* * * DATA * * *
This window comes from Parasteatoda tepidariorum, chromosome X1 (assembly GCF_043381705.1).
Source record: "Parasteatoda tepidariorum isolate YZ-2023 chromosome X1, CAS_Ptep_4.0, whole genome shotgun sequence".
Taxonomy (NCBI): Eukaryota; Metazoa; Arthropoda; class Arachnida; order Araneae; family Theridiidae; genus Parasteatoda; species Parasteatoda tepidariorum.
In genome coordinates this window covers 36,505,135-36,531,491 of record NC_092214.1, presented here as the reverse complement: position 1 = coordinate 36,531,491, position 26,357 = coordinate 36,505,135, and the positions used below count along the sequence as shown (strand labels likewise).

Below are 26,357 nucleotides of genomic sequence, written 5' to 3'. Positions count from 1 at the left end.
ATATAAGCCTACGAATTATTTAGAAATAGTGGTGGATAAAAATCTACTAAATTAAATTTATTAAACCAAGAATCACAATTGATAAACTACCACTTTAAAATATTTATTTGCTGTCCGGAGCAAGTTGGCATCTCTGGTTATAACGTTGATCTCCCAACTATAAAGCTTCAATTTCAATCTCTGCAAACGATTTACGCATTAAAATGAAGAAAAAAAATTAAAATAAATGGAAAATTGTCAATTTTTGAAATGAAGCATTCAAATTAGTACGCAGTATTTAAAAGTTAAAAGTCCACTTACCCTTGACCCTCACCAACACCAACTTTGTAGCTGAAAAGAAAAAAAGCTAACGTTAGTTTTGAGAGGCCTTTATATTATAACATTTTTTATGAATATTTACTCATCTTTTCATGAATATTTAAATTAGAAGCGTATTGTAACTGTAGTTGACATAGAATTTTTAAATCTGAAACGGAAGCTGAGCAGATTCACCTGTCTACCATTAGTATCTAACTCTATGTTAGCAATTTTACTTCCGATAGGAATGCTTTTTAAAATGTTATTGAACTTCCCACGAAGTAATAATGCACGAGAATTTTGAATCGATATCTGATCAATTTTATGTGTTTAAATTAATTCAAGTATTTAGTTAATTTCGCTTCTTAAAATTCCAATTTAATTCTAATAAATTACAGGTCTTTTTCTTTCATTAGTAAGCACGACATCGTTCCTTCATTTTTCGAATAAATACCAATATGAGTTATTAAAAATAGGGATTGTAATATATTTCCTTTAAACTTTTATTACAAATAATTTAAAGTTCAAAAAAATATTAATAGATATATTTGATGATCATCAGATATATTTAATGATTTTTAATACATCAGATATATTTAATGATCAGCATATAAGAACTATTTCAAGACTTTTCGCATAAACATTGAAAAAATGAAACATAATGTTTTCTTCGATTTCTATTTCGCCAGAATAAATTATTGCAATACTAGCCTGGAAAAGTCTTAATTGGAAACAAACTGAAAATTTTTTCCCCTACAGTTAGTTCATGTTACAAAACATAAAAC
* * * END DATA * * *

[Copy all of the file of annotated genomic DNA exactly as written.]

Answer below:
This window comes from Parasteatoda tepidariorum, chromosome X1 (assembly GCF_043381705.1).
Source record: "Parasteatoda tepidariorum isolate YZ-2023 chromosome X1, CAS_Ptep_4.0, whole genome shotgun sequence".
Taxonomy (NCBI): Eukaryota; Metazoa; Arthropoda; class Arachnida; order Araneae; family Theridiidae; genus Parasteatoda; species Parasteatoda tepidariorum.
In genome coordinates this window covers 36,505,135-36,531,491 of record NC_092214.1, presented here as the reverse complement: position 1 = coordinate 36,531,491, position 26,357 = coordinate 36,505,135, and the positions used below count along the sequence as shown (strand labels likewise).

Below are 26,357 nucleotides of genomic sequence, written 5' to 3'. Positions count from 1 at the left end.
ATATAAGCCTACGAATTATTTAGAAATAGTGGTGGATAAAAATCTACTAAATTAAATTTATTAAACCAAGAATCACAATTGATAAACTACCACTTTAAAATATTTATTTGCTGTCCGGAGCAAGTTGGCATCTCTGGTTATAACGTTGATCTCCCAACTATAAAGCTTCAATTTCAATCTCTGCAAACGATTTACGCATTAAAATGAAGAAAAAAAATTAAAATAAATGGAAAATTGTCAATTTTTGAAATGAAGCATTCAAATTAGTACGCAGTATTTAAAAGTTAAAAGTCCACTTACCCTTGACCCTCACCAACACCAACTTTGTAGCTGAAAAGAAAAAAAGCTAACGTTAGTTTTGAGAGGCCTTTATATTATAACATTTTTTATGAATATTTACTCATCTTTTCATGAATATTTAAATTAGAAGCGTATTGTAACTGTAGTTGACATAGAATTTTTAAATCTGAAACGGAAGCTGAGCAGATTCACCTGTCTACCATTAGTATCTAACTCTATGTTAGCAATTTTACTTCCGATAGGAATGCTTTTTAAAATGTTATTGAACTTCCCACGAAGTAATAATGCACGAGAATTTTGAATCGATATCTGATCAATTTTATGTGTTTAAATTAATTCAAGTATTTAGTTAATTTCGCTTCTTAAAATTCCAATTTAATTCTAATAAATTACAGGTCTTTTTCTTTCATTAGTAAGCACGACATCGTTCCTTCATTTTTCGAATAAATACCAATATGAGTTATTAAAAATAGGGATTGTAATATATTTCCTTTAAACTTTTATTACAAATAATTTAAAGTTCAAAAAAATATTAATAGATATATTTGATGATCATCAGATATATTTAATGATTTTTAATACATCAGATATATTTAATGATCAGCATATAAGAACTATTTCAAGACTTTTCGCATAAACATTGAAAAAATGAAACATAATGTTTTCTTCGATTTCTATTTCGCCAGAATAAATTATTGCAATACTAGCCTGGAAAAGTCTTAATTGGAAACAAACTGAAAATTTTTTCCCCTACAGTTAGTTCATGTTACAAAACATAAAAC